Sunday, October 9, 2011

Lyndon Johnson's Path to Power

No one expected much of this boy from the Hill Country, because of his family's troubles and his personal foibles, but he rose high and fast. Always ambitious, Lyndon Johnson worked his way up the ladder of power by hook or by crook and devoted all of his energies to fulfill these ambitions.  In this first volume, Robert Caro tells us the story of how Lyndon Johnson came from the desolate hills of a poor farming community and gained both wealth and power.

The Hill Country played a significant role in Johnson's career. As the Texas frontier expanded, settlers happened across the inviting, grassy hills west of Austin TX. If you drive out west of Austin today, you'll see more cedar brakes than grassy hilltops, and as Caro explains, this is the result of the settlers farming and ranching practices, which ruined the soil, leading to erosion and drying up of springs (pp. 8-14). With the land playing out, poverty - back breaking poverty - became a way of life for most of the residents of the Hill country, who began to take to the populism of the People's Party. As the People's Party faded, their principles did not, and Lyndon's father - Sam Ealy Johnson, Jr. - was an adherent of these principles, and as the people's representative in Austin, he worked with other committed populists to help the poor people of the Hill Country.

Lyndon would occassionally travel to Austin with his father, where he saw his father's work on behalf of the poor, but also saw the success of the politicians, who benefited personally from their political alliance with business interests, which provided a stark contrast with the perceived failure (both financially and politically). As Lyndon matured, he became more and more involved in politics, including the campus Southwest Texas State Teachers College - currently Texas State University at San Marcos - where he excelled in dominating the campus political establishment with the help of some creative vote getting strategies. It was during his time in college that Johnson helped Welly Hopkins with his Texas Senate campaign, and Hopkins credited his victory to Johnson's help. It was also Hopkins who recommended Johnson to Rep. Dick Kleberg for the job of private secretary to the Congressman. Johnson took the job and was on his way to Washington, D.C.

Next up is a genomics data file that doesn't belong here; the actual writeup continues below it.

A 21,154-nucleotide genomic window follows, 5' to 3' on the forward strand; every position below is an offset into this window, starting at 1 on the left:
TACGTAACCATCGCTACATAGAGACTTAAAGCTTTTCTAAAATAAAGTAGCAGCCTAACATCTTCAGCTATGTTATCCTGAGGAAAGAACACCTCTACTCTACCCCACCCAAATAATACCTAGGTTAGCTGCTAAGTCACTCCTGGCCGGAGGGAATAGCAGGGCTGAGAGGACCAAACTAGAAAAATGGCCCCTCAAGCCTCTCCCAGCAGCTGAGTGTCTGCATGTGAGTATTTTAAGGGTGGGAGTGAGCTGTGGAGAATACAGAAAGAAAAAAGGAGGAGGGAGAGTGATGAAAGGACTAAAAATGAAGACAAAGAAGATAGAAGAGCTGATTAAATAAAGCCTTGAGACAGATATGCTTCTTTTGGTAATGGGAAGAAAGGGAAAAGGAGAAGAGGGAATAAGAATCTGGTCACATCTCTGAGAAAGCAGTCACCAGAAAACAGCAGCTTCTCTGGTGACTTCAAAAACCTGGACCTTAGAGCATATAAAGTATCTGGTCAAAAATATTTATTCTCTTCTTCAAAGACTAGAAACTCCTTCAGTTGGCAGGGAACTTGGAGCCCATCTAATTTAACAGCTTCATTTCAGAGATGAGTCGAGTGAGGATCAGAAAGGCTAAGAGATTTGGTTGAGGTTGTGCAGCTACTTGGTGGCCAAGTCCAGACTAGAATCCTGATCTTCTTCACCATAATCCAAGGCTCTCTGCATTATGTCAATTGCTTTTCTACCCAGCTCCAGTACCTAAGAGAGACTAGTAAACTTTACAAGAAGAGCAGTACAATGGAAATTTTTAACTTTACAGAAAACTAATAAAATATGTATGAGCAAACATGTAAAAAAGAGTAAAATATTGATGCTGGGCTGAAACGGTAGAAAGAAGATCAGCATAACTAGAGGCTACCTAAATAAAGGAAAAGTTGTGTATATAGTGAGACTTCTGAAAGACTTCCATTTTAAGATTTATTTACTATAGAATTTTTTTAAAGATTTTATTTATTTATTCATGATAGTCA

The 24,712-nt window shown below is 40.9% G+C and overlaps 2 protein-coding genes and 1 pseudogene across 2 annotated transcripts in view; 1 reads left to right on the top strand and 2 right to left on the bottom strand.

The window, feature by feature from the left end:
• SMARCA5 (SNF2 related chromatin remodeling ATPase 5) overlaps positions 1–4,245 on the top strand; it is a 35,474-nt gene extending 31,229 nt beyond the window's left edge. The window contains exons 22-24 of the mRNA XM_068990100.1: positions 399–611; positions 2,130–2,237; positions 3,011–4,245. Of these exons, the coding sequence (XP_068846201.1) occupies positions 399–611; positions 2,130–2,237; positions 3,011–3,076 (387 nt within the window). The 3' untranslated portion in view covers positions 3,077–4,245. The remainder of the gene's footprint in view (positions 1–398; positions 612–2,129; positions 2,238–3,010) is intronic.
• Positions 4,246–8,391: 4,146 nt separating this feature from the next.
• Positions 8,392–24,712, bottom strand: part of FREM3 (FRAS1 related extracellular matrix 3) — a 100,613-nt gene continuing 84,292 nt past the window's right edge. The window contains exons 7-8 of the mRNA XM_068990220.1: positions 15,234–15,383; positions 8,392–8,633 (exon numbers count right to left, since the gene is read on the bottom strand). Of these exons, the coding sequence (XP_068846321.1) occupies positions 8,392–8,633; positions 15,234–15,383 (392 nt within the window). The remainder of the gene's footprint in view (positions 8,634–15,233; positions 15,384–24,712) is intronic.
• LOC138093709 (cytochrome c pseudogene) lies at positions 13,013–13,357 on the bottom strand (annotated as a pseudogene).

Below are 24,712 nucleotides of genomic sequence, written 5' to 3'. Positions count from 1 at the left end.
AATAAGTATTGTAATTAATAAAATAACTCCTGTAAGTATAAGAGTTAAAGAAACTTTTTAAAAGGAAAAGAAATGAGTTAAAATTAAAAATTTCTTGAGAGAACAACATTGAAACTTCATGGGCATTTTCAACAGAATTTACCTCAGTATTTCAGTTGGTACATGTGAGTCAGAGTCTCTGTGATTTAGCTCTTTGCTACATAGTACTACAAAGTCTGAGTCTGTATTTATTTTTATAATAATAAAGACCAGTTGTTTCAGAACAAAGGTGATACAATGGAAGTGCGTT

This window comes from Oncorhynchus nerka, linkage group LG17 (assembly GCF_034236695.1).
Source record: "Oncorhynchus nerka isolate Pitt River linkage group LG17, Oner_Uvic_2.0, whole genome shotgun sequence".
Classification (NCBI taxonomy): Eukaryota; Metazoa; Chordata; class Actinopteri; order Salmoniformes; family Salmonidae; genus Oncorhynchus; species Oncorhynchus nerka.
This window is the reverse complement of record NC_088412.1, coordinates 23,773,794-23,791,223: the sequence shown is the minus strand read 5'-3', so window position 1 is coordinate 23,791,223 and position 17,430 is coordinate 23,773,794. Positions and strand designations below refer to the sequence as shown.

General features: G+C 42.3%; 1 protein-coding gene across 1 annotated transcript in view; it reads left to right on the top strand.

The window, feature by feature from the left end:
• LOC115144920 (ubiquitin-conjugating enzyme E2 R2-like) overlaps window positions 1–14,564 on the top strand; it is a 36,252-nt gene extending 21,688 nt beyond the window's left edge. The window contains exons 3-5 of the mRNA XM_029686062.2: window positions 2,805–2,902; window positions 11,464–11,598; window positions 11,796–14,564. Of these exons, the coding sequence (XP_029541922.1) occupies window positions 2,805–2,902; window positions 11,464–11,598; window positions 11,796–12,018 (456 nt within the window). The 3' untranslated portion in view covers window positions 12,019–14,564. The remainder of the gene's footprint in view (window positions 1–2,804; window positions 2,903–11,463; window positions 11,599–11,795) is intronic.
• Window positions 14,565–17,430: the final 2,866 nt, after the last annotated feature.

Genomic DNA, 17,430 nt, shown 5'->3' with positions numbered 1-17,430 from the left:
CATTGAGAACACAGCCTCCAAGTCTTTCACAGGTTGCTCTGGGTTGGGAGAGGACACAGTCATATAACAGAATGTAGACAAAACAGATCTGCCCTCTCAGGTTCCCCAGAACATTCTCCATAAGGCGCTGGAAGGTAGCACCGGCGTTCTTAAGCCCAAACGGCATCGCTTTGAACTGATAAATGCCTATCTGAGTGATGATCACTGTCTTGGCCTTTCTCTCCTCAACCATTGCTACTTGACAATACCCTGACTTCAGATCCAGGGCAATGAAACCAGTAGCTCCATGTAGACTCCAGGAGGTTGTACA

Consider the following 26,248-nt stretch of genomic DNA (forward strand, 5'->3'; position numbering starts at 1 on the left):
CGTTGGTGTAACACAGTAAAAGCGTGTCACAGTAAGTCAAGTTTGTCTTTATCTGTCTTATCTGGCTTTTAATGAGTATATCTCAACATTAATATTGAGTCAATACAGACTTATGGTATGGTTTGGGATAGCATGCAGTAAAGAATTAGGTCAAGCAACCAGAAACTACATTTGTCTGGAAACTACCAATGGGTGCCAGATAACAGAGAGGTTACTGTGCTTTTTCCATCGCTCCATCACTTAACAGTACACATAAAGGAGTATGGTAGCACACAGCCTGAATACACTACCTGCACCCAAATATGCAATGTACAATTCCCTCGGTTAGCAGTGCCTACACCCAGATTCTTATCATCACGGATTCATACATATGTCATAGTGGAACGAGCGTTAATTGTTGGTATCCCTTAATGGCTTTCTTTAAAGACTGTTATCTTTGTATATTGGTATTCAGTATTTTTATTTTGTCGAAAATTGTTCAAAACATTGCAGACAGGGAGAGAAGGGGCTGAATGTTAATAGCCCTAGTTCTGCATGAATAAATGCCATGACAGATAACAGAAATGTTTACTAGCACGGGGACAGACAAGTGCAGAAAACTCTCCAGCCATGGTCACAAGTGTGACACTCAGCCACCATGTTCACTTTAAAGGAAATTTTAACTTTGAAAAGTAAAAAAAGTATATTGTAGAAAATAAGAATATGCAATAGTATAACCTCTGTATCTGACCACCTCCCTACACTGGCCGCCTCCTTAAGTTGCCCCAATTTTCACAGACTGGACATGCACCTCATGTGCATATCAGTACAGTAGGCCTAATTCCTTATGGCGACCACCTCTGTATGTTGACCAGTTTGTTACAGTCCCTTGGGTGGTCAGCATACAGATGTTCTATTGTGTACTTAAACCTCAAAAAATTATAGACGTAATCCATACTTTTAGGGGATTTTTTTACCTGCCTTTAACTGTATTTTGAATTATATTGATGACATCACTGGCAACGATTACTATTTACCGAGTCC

Lyndon had great ambitions, and national political success was perhaps the overriding ambition, so the job with Dick Kleberg provided Johnson with the opportunity he so desired, i.e., to get to Washington and become a successful politician. Kleberg was not an attentive Congressman and left most of the work of his office to Johnson, who soon began to learn the ways of Washington, as well as the needs of Kleberg's district. His attentiveness to the district and knowledge of Washington eventually allowed him to be of great benefits to the constituents of the 14th district as Johnson took advantage of New Deal programs to benefit the people of South Texas. He was able to remove the red tape that might hinder other offices and get things done. He was also beginning to get noticed.

One way Lyndon got noticed was by turning the Little Congress, an organization for Congressional staffers, into a personal fiefdom, again with the help of some creative vote getting. The other way he got noticed was by helping powerful lobbyists and businessmen, especially friends of Dick Kleberg navigate the bureaucratic halls of Washington and help them get access to New Deal programs. He was also helping run another campaign; this time for Maury Maverick, a liberal representative from San Antonio, who was a good deal the opposite of Kleberg and his associates with whom Johnson was quite close. No one was quite sure of Lyndon's politics; he was liberal when he needed to be liberal and conservative when he needed to be conservative, as he cultivated relationships with powerful men who could help him advance. This paid off as he cultivated legendary Texas Congressman Sam Rayburn, who repaid Johnson's attentions early by securing Lyndon's appointment as Texas National Youth Administration director from which Johnson sought to create a statewide organization for himself, as well as getting in view of the most influential men in Texas from his office in Austin.